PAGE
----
My name is Christopher Tsosie and I’m from the Dine’ Nation. I was laid off from my job at Macy’s that I had for almost 10 years. The ‘I don’t know’ feeling of what to do and how to start all over again scared me. Then I heard about the NIYC-WIOA program, and how they can help find strong skills and how to apply them to a wide range of careers.  Also, to help me build a resume and cover letter, which was something I totally forgot how to do.  The NIYC-WIOA sent me to a work site where I was able to build on more skills, learn about a different work environment, and get paid for doing it.  Eventually that opened the door to a new career, which I can proudly say I am about to have my two-year employment anniversary at Sandia Resort and Casino.  Who knew I had the skills to balance millions of dollars?! This is what the NIYC-WIOA program can do.  They can help someONE who literally had nothing, didn’t know where to start.  They gave me the pieces of the puzzle, it was just up to me to put it together. Thank you NIYC!


Valencia Z. (Navajo)
Ya’at’eeh my name is Val Zah. I am originally from Red Lake, AZ, near Crystal, NM. My maternal clan is Todich’ii’nii (Bitter Water) and paternal clan is Tabaaha (Water’s Edge). I am a previous NIYC recipient early on in my educational journey and utilized the program. I was attending TVI (currently CNM) at the time and worked using my trade skills (cosmetologist) while I was completing my prerequisites. NIYC’s mission helped me achieve personal, economic self-sufficiency in achieving my educational goals at the time.  Years later, upon completion of my Masters in Social Work, I have arrived full circle. At this time, I am helping others to maximize their gifts and achieve a balanced life for themselves; in Dine’ we call it, “Iina baa hozho”. It is ultimately having compassion and treating clients with dignity while assisting them in reaching their goals for desired change by utilizing an empowering strengths-based perspective. I constantly learn from my clients who identify with their own journeys; they invite me to witness their self determination of making a difference in their lives with my assisted guidance in navigating their challenges. I encourage you all to reach high for your goals and don’t take “no” as an answer, but instead ask questions until you get the answer you are satisfied with. Thank you to NIYC for its beneficial support which aided me at the beginning of my educational journey.”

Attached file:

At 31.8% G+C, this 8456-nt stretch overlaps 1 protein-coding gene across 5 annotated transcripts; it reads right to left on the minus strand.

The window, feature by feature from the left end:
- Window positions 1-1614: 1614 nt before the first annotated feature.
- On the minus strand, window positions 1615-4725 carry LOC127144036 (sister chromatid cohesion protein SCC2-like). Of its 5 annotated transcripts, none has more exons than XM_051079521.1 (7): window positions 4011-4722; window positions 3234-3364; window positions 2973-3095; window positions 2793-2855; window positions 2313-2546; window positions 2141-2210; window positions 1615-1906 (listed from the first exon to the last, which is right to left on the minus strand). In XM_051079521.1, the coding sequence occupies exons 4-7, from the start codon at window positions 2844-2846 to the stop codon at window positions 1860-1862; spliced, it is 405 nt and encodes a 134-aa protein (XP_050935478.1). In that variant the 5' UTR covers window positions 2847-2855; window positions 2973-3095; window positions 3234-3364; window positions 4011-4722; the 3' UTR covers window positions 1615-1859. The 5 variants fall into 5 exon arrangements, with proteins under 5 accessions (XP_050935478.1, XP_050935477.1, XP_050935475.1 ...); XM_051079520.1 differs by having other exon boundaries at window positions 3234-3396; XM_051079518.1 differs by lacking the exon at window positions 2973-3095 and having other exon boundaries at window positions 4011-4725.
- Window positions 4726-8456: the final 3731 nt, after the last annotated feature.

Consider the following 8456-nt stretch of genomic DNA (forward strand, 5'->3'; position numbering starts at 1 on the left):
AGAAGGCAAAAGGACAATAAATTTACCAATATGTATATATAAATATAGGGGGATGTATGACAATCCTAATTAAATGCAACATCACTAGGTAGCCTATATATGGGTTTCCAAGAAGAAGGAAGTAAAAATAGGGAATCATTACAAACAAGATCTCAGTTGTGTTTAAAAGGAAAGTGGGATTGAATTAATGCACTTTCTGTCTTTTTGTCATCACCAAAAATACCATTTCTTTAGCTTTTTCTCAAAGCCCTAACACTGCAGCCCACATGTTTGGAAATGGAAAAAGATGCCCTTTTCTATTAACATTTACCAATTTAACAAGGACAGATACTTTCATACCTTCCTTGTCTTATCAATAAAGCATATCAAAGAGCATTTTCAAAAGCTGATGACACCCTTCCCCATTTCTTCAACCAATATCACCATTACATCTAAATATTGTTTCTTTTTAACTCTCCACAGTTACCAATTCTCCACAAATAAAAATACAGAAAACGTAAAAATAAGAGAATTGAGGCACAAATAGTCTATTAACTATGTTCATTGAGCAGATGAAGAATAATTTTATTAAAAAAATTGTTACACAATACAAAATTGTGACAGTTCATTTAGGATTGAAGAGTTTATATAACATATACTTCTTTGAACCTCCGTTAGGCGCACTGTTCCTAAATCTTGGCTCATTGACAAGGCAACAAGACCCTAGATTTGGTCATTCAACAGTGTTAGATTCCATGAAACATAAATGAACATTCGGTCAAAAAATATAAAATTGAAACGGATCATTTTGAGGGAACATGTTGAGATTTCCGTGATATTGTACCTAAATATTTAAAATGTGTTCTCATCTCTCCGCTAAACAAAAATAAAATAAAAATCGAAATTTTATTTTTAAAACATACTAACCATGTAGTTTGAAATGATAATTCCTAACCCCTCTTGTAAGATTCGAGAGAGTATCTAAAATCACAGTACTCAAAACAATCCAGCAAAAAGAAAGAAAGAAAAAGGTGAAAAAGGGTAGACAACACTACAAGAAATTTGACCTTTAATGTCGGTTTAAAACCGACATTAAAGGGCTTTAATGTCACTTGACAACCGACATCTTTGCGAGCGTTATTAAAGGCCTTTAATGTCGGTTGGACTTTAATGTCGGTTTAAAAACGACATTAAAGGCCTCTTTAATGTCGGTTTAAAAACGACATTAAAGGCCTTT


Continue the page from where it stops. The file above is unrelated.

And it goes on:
Success Is A Journey. Not A Destination.